- The program (MACRO language) is very simple to learn and to write [with version 4.0 and 5.0 ; higher versions use a special Basic code].
- There are great capacities for the graphic options and exchanges among file (that is, the user can import data from other folders or import data from Lotus 1.2.3® or Resolve® file very easily.).
- The "Wysiwyg" model and the combinations with text, graphics and equations in a single document makes the software very user-friendly.

2. Computational methods and theory

The aim of all the optimization methods is to minimize a criteria function [8, 9], that is, e.g., in least squares, a sum of square like:

(1)

where j = 1,...n defines the number of data plots (in pharmacokinetics, a pair of tj,Cj with tj for the time and Cj for an observed concentration in the blood), w denotes the weighting factor for the jth observation (one can take often w = 0 -no weight-, w = 1 or w = 2.) x.i are the parameters to find. Some authors have defined other methods like Extended least squares [10] (with Min!f, the user can define all the weights he wants, see hereunder). f(tj,x.i) is the model equation defined by the user (in pharmacokinetics, often a sum of exponentials [11] like

(2)

i = 1 where Ce is the intercept and Cq is the slope). Such models can be also described in terms of linear system of differential equations [12] if we consider the compartment analysis model: for instance, if we take a two compartment open model, we have (FIGURE I) a central compartment (A) connected with 1 peripheral compartment (B) by a system of micro-rate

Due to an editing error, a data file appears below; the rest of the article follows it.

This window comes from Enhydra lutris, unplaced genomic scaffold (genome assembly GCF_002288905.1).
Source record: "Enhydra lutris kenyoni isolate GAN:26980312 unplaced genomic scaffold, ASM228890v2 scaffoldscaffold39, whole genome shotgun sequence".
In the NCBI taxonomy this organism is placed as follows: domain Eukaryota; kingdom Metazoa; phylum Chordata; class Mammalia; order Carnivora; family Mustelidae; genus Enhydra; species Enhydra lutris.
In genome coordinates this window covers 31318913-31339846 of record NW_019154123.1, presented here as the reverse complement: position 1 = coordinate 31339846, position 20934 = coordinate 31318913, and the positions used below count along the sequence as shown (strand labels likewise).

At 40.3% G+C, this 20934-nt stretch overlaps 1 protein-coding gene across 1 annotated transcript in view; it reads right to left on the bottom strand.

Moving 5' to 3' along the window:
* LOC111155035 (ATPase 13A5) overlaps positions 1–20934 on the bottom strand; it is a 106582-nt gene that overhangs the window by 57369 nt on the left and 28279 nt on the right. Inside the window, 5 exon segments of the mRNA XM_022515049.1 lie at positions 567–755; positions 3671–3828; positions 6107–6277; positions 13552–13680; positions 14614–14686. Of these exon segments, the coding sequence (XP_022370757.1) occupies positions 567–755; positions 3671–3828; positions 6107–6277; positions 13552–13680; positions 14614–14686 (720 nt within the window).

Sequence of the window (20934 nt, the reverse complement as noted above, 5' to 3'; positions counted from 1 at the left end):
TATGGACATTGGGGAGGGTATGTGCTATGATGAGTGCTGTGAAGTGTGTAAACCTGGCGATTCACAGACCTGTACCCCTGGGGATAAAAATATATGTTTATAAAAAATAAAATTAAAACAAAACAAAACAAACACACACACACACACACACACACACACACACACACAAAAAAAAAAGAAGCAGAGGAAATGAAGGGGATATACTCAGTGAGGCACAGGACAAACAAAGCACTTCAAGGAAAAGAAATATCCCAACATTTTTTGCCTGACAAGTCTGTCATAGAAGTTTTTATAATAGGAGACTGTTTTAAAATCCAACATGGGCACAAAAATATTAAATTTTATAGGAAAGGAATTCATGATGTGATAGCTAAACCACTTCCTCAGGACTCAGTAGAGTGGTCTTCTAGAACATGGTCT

FIGURE I

constants k12 and k21; we can consider also that at the time t = 0, if a drug is administered intravenously in bolus, all the drug is carried in the central compartment (A), so that the amount of the drug is:

(3a)  (3b)

(where VA is the volume of distribution in the 1st compartment; CAo is the amount of drug in the 1st compartment while CBo denotes the amount of drug in the 2nd compartment). This leads to the system of differential equations:

(4)

With Min!f, the user can define the criteria function in term of equations like (2) or system like (4) with initial conditions as above (3a and 3b). The explicit solution of (4) is given by:

(5)

with  (5a) and   (5b)

Once the model has been defined, the user must define explicitly the objective function to be solved for the variables x.i, in the equation (1). So, let x.i = {1,...,q} be a column vector of several variables that define the right hand of (1). If we take our model in (2), we see that the function is nonlinear in its 2 parameters and the vector of variables can be defined as:

 (6)